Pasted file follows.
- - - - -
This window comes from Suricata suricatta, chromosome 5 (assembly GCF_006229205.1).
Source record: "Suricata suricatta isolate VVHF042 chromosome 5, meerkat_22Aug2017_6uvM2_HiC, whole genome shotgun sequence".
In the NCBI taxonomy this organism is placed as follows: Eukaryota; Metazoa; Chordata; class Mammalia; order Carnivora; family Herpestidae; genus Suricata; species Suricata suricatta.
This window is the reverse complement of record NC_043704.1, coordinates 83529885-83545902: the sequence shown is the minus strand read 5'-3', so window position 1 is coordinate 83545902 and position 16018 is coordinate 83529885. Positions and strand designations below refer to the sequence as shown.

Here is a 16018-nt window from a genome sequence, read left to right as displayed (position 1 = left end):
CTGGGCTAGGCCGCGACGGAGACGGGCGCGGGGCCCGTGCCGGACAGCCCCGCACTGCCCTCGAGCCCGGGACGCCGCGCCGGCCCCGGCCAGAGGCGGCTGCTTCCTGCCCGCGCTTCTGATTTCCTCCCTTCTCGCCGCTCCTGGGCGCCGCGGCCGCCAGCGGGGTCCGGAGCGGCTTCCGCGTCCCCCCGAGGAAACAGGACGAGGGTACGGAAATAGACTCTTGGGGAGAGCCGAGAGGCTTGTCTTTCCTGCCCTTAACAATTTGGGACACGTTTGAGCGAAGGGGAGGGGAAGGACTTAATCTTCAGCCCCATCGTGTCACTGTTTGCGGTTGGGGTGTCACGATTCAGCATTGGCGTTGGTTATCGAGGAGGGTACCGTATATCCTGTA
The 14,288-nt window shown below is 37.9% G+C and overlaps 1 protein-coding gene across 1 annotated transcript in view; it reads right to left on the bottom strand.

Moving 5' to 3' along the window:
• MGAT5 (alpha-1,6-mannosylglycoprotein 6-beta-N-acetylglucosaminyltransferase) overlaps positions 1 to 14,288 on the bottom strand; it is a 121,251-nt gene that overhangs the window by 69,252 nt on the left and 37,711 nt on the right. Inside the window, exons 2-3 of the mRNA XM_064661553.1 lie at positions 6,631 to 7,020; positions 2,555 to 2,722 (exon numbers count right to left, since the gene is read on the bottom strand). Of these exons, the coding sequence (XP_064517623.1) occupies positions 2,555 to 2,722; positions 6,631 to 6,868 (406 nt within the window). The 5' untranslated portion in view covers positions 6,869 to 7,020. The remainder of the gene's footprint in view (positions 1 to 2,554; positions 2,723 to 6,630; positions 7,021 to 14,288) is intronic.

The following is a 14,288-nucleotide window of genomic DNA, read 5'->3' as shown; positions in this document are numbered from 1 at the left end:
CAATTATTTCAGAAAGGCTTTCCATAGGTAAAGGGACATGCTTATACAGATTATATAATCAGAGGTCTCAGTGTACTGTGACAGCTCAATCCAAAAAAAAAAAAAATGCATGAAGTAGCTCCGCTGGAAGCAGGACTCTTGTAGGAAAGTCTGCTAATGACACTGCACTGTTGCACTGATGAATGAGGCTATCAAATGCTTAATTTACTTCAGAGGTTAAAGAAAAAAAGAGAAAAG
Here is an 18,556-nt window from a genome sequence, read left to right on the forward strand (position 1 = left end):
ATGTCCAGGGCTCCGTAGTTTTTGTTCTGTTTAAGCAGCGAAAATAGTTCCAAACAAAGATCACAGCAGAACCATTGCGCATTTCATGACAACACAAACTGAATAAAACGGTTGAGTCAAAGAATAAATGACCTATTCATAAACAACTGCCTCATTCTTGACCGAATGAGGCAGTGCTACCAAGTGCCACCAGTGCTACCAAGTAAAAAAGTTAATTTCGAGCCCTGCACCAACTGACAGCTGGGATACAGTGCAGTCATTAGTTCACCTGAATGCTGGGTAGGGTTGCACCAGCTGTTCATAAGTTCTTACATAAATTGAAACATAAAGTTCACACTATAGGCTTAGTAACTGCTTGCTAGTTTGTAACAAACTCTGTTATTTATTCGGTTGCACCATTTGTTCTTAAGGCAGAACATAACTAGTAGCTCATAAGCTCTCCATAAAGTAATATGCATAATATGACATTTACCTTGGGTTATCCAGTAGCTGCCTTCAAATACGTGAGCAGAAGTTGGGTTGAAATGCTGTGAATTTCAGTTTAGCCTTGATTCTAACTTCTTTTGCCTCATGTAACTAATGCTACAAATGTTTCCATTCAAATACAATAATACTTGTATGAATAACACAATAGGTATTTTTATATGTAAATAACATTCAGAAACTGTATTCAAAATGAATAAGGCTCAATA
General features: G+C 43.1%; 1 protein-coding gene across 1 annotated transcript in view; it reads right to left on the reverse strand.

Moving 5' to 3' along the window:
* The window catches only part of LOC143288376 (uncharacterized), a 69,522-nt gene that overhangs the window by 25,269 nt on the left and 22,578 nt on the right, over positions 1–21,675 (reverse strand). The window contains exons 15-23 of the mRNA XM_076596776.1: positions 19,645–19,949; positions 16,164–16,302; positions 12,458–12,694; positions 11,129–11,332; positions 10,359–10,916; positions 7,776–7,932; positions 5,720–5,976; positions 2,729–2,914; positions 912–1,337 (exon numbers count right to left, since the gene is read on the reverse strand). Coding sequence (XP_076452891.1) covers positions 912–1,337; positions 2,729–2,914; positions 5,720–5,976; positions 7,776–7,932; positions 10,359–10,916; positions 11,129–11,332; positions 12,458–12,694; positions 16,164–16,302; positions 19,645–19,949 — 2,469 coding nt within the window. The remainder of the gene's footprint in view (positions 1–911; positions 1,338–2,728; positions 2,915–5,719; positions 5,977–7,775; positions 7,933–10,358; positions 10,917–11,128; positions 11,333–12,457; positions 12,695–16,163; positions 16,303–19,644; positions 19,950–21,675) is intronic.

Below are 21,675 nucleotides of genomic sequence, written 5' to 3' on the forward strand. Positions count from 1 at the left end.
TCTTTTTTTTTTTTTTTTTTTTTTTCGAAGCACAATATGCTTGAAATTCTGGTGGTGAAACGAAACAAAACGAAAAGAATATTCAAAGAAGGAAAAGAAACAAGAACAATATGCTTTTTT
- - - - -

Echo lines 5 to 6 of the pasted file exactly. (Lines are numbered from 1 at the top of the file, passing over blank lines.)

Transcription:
Here is a 16018-nt window from a genome sequence, read left to right as displayed (position 1 = left end):
CTGGGCTAGGCCGCGACGGAGACGGGCGCGGGGCCCGTGCCGGACAGCCCCGCACTGCCCTCGAGCCCGGGACGCCGCGCCGGCCCCGGCCAGAGGCGGCTGCTTCCTGCCCGCGCTTCTGATTTCCTCCCTTCTCGCCGCTCCTGGGCGCCGCGGCCGCCAGCGGGGTCCGGAGCGGCTTCCGCGTCCCCCCGAGGAAACAGGACGAGGGTACGGAAATAGACTCTTGGGGAGAGCCGAGAGGCTTGTCTTTCCTGCCCTTAACAATTTGGGACACGTTTGAGCGAAGGGGAGGGGAAGGACTTAATCTTCAGCCCCATCGTGTCACTGTTTGCGGTTGGGGTGTCACGATTCAGCATTGGCGTTGGTTATCGAGGAGGGTACCGTATATCCTGTA